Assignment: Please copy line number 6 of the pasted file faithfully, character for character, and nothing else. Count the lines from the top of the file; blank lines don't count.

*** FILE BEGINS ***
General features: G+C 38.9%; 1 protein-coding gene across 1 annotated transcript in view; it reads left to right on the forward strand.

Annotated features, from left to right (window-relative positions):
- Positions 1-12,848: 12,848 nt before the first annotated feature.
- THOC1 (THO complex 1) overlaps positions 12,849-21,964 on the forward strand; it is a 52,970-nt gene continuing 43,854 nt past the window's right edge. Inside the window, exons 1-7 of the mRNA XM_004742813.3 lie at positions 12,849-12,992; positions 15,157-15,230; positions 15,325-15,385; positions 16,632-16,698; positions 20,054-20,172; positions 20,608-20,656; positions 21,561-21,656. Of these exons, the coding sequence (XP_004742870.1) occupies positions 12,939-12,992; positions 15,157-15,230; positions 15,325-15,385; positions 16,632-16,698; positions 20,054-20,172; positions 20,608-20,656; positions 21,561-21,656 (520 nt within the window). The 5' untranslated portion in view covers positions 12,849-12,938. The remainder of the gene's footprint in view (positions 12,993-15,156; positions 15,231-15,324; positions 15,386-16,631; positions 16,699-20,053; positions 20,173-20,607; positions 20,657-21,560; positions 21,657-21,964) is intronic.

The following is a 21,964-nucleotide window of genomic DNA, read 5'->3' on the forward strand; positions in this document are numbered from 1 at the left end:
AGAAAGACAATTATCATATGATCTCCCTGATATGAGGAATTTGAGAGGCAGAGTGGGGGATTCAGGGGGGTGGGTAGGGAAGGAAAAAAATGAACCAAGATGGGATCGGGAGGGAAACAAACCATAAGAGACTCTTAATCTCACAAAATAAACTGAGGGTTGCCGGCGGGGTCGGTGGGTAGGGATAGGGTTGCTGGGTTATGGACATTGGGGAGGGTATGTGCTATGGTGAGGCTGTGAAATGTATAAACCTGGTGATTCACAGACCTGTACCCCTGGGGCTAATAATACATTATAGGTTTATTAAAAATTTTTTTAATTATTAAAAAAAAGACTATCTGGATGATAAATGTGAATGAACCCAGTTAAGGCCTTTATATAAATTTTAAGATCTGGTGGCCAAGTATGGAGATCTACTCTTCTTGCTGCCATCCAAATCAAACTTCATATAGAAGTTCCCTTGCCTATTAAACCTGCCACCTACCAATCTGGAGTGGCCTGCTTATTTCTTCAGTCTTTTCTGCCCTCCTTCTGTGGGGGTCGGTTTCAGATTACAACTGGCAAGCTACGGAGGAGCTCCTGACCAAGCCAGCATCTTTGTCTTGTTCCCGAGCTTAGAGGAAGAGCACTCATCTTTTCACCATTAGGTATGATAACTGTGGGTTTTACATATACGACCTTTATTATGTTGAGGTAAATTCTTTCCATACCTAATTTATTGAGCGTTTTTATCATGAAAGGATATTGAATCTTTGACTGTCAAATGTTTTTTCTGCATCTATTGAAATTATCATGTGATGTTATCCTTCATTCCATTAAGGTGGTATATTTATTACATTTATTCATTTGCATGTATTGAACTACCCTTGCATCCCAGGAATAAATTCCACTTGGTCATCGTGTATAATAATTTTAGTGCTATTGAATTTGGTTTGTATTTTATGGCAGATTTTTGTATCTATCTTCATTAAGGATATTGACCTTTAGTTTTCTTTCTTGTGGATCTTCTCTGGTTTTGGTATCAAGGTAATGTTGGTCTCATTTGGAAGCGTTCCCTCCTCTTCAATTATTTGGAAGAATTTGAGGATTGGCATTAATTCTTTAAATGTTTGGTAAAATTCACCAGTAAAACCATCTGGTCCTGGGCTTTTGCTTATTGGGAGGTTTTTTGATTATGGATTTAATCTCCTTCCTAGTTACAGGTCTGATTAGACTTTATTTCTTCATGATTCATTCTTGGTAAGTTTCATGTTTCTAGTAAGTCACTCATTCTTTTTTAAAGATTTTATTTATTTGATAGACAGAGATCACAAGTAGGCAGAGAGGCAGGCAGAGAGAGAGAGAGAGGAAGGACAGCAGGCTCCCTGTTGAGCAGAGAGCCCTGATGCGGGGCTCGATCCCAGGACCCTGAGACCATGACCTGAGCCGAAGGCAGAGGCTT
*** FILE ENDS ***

AGAAAGACAATTATCATATGATCTCCCTGATATGAGGAATTTGAGAGGCAGAGTGGGGGATTCAGGGGGGTGGGTAGGGAAGGAAAAAAATGAACCAAGATGGGATCGGGAGGGAAACAAACCATAAGAGACTCTTAATCTCACAAAATAAACTGAGGGTTGCCGGCGGGGTCGGTGGGTAGGGATAGGGTTGCTGGGTTATGGACATTGGGGAGGGTATGTGCTATGGTGAGGCTGTGAAATGTATAAACCTGGTGATTCACAGACCTGTACCCCTGGGGCTAATAATACATTATAGGTTTATTAAAAATTTTTTTAATTATTAAAAAAAAGACTATCTGGATGATAAATGTGAATGAACCCAGTTAAGGCCTTTATATAAATTTTAAGATCTGGTGGCCAAGTATGGAGATCTACTCTTCTTGCTGCCATCCAAATCAAACTTCATATAGAAGTTCCCTTGCCTATTAAACCTGCCACCTACCAATCTGGAGTGGCCTGCTTATTTCTTCAGTCTTTTCTGCCCTCCTTCTGTGGGGGTCGGTTTCAGATTACAACTGGCAAGCTACGGAGGAGCTCCTGACCAAGCCAGCATCTTTGTCTTGTTCCCGAGCTTAGAGGAAGAGCACTCATCTTTTCACCATTAGGTATGATAACTGTGGGTTTTACATATACGACCTTTATTATGTTGAGGTAAATTCTTTCCATACCTAATTTATTGAGCGTTTTTATCATGAAAGGATATTGAATCTTTGACTGTCAAATGTTTTTTCTGCATCTATTGAAATTATCATGTGATGTTATCCTTCATTCCATTAAGGTGGTATATTTATTACATTTATTCATTTGCATGTATTGAACTACCCTTGCATCCCAGGAATAAATTCCACTTGGTCATCGTGTATAATAATTTTAGTGCTATTGAATTTGGTTTGTATTTTATGGCAGATTTTTGTATCTATCTTCATTAAGGATATTGACCTTTAGTTTTCTTTCTTGTGGATCTTCTCTGGTTTTGGTATCAAGGTAATGTTGGTCTCATTTGGAAGCGTTCCCTCCTCTTCAATTATTTGGAAGAATTTGAGGATTGGCATTAATTCTTTAAATGTTTGGTAAAATTCACCAGTAAAACCATCTGGTCCTGGGCTTTTGCTTATTGGGAGGTTTTTTGATTATGGATTTAATCTCCTTCCTAGTTACAGGTCTGATTAGACTTTATTTCTTCATGATTCATTCTTGGTAAGTTTCATGTTTCTAGTAAGTCACTCATTCTTTTTTAAAGATTTTATTTATTTGATAGACAGAGATCACAAGTAGGCAGAGAGGCAGGCAGAGAGAGAGAGAGAGGAAGGACAGCAGGCTCCCTGTTGAGCAGAGAGCCCTGATGCGGGGCTCGATCCCAGGACCCTGAGACCATGACCTGAGCCGAAGGCAGAGGCTT